Ludwig “Lenny” Brand was a 48-year member of the Department of Biology, professor emeritus, and academy professor.
Brand’s research focus was the dynamic structure of proteins, biological membranes, and nucleic acids and relating their dynamics to function. Using light as a probe in conjunction with molecular dynamics simulations, he examined ultra-fast dynamic interactions in proteins using nanosecond time-resolved fluorescence spectroscopy, an approach for which his lab was one of the early pioneers. Brand and his team were among the first to use time-correlated single photon counting, as well as introducing and developing the concepts of decay-associated spectra and time-resolved emission spectra.
A passionate teacher with a roaring laugh, Brand made quick fans of his students, colleagues say. He was so dedicated to the calling that even when he needed crutches or a walker following surgery, he still came to class. Known for his kindness, generosity, and humility, he had a tremendous impact on his departmental home.
Paul D. Feldman was with the Department of Physics and Astronomy since 1967. He was professor emeritus in the Department of Physics and Astronomy and Academy Professor.
He was a worldwide leading authority on comets who pioneered the field of ultraviolet spectroscopy of comets. In addition to pioneering contributions to cometary science, Feldman made similar contributions to the fields of planetary and satellite atmospheres and astronomical instrumentation. He was principal investigator of a NASA-supported sounding rocket program and was responsible for more than 50 sounding rocket launches to study the Earth’s upper atmosphere, the aurora and the airglow, the atmospheres of comets and planets, the spectra of hot stars, and cosmic background radiation. He is largely responsible for Johns Hopkins’ reputation as a leader in solar system ultraviolet astrophysics and spectroscopy.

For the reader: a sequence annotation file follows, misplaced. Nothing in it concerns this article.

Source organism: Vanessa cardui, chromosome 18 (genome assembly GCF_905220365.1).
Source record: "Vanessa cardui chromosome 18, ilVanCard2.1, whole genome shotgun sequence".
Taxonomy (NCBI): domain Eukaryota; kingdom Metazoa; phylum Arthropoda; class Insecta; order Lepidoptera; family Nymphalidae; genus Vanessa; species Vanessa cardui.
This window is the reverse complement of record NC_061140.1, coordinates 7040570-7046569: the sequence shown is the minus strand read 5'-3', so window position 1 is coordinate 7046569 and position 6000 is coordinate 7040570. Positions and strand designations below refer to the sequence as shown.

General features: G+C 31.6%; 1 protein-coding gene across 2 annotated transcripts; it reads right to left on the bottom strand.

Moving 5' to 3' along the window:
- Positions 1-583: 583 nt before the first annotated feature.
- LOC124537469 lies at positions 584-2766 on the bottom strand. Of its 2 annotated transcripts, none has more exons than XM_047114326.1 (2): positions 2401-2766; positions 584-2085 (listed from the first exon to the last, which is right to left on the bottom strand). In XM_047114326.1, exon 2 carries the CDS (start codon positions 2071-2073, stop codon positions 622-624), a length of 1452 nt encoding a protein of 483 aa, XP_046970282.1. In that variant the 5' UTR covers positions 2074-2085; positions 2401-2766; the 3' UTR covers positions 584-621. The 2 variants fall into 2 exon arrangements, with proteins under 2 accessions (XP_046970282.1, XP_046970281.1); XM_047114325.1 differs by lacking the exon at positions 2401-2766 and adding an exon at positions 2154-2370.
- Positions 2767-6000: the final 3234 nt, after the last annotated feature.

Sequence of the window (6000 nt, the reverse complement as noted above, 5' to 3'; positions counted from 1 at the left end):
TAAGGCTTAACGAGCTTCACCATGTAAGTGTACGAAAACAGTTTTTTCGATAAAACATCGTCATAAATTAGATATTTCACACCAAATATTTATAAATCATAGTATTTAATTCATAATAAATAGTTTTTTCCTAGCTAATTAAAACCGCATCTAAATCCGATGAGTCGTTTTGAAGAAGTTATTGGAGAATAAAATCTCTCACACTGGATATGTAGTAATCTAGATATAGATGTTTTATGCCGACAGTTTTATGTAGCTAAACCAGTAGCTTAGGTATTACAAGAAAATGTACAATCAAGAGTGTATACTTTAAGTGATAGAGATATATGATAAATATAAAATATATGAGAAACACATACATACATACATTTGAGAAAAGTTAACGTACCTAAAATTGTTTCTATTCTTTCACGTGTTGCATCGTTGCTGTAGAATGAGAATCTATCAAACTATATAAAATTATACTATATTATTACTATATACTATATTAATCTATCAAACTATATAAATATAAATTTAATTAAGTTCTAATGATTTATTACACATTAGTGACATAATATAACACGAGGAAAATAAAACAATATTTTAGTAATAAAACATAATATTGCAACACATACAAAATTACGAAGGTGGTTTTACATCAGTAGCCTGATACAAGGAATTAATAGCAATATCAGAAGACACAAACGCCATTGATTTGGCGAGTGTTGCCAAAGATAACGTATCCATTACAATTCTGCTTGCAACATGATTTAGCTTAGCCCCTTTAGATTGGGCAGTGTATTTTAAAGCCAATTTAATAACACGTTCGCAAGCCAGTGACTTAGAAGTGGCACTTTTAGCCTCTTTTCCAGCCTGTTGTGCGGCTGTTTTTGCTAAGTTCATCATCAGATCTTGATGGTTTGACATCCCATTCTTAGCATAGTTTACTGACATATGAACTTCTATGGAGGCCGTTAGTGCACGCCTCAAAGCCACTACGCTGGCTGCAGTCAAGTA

Joel Grossman was an Emeritus Professor of Political Science and Academy Professor.
A renowned scholar of courts and the Constitution, Professor Grossman spent 33 years on the faculty at the University of Wisconsin-Madison before coming to Johns Hopkins in 1996. He was the author or editor of five books, including The Oxford Companion to the Supreme Court of the United States. He also authored a number of widely influential articles on courts and constitutional law. Professor Grossman served as editor of the Law & Society Review and received the Lifetime Achievement Award of the Law and Courts Section of the American Political Science Association in 2005. In 2007, Professor Grossman was recognized with the Krieger School of Arts and Sciences Teaching Award. He remained active as a member of The Academy after his retirement from the department in 2013, and in 2015, chaired a 14-member Task Force on Academic Freedom that was responsible for drafting a statement guiding academic freedom for the university community.
A native of Brooklyn, New York, Professor Grossman completed his undergraduate degree in political science from Queen’s College, CUNY. He received his master’s and doctoral degrees—also in political science—from the University of Iowa.
Longtime chair of The Writing Seminars (1977-1996), and Alonso Decker Professor in the Humanities, John T. Irwin, set the stamp on the department as a rigorous training ground in the writing of fiction and poetry. He was a prizewinner literary savant and poet, especially known for his book-length dramatic verse that was both comic and caustic, reflecting on such subjects as religion, marriage, talk radio, and Texas, his birthplace.
As a critic, his work ranged widely from writers of the American Renaissance to detective fiction; with monographs on Faulkner, Hemingway, Hart Crane, and William Faulkner. He was infamous for his Texas laugh, which could be heard down the corridor in the basement of Gilman Hall, and for his brain-wracking weekly quizzes.
Melvin L. Kohn (2021)
Melvin Kohn was an Academy Professor and Professor Emeritus, Sociology.
A pioneer in establishing the study of social structure and personality, Kohn spent 27 years in the Department of Sociology in the Krieger School of Arts and Sciences, including three as chair, before retiring as emeritus in 2012. His research combined class analysis and social psychology, with a particular focus on job conditions and their implications for personality development. A classic study marshaled survey data from Italy and the U.S. to show how job conditions affect not only parental values and personality, but also parents’ socialization practices vis-à-vis their children.